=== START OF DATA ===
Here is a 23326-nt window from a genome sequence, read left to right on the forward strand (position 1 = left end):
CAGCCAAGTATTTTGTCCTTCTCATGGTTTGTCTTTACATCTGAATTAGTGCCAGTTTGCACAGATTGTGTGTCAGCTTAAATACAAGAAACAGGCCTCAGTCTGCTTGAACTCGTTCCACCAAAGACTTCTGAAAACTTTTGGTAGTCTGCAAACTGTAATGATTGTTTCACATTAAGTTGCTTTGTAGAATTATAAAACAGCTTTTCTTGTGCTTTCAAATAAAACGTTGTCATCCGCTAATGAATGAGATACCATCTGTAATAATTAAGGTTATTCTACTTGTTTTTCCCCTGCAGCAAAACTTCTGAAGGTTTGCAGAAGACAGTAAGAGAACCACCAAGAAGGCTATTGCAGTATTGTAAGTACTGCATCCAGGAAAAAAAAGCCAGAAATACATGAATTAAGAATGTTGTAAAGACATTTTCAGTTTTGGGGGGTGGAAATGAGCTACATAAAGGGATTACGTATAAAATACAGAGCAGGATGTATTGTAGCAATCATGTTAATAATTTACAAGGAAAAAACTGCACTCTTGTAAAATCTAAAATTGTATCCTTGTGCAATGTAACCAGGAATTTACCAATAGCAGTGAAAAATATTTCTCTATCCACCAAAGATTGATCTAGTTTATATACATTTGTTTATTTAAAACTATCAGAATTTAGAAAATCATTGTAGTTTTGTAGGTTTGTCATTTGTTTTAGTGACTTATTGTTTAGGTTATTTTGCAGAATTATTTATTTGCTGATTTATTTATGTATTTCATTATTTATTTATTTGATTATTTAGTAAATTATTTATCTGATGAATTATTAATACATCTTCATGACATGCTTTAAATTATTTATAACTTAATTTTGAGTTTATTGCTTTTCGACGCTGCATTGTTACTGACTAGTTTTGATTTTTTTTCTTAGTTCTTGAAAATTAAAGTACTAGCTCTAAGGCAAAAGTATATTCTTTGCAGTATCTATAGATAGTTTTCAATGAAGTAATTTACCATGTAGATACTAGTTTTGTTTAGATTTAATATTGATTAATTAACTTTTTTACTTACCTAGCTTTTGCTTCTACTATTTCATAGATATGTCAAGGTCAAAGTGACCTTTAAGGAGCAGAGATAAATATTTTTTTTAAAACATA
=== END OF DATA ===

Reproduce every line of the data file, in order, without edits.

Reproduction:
Here is a 23326-nt window from a genome sequence, read left to right on the forward strand (position 1 = left end):
CAGCCAAGTATTTTGTCCTTCTCATGGTTTGTCTTTACATCTGAATTAGTGCCAGTTTGCACAGATTGTGTGTCAGCTTAAATACAAGAAACAGGCCTCAGTCTGCTTGAACTCGTTCCACCAAAGACTTCTGAAAACTTTTGGTAGTCTGCAAACTGTAATGATTGTTTCACATTAAGTTGCTTTGTAGAATTATAAAACAGCTTTTCTTGTGCTTTCAAATAAAACGTTGTCATCCGCTAATGAATGAGATACCATCTGTAATAATTAAGGTTATTCTACTTGTTTTTCCCCTGCAGCAAAACTTCTGAAGGTTTGCAGAAGACAGTAAGAGAACCACCAAGAAGGCTATTGCAGTATTGTAAGTACTGCATCCAGGAAAAAAAAGCCAGAAATACATGAATTAAGAATGTTGTAAAGACATTTTCAGTTTTGGGGGGTGGAAATGAGCTACATAAAGGGATTACGTATAAAATACAGAGCAGGATGTATTGTAGCAATCATGTTAATAATTTACAAGGAAAAAACTGCACTCTTGTAAAATCTAAAATTGTATCCTTGTGCAATGTAACCAGGAATTTACCAATAGCAGTGAAAAATATTTCTCTATCCACCAAAGATTGATCTAGTTTATATACATTTGTTTATTTAAAACTATCAGAATTTAGAAAATCATTGTAGTTTTGTAGGTTTGTCATTTGTTTTAGTGACTTATTGTTTAGGTTATTTTGCAGAATTATTTATTTGCTGATTTATTTATGTATTTCATTATTTATTTATTTGATTATTTAGTAAATTATTTATCTGATGAATTATTAATACATCTTCATGACATGCTTTAAATTATTTATAACTTAATTTTGAGTTTATTGCTTTTCGACGCTGCATTGTTACTGACTAGTTTTGATTTTTTTTCTTAGTTCTTGAAAATTAAAGTACTAGCTCTAAGGCAAAAGTATATTCTTTGCAGTATCTATAGATAGTTTTCAATGAAGTAATTTACCATGTAGATACTAGTTTTGTTTAGATTTAATATTGATTAATTAACTTTTTTACTTACCTAGCTTTTGCTTCTACTATTTCATAGATATGTCAAGGTCAAAGTGACCTTTAAGGAGCAGAGATAAATATTTTTTTTAAAACATA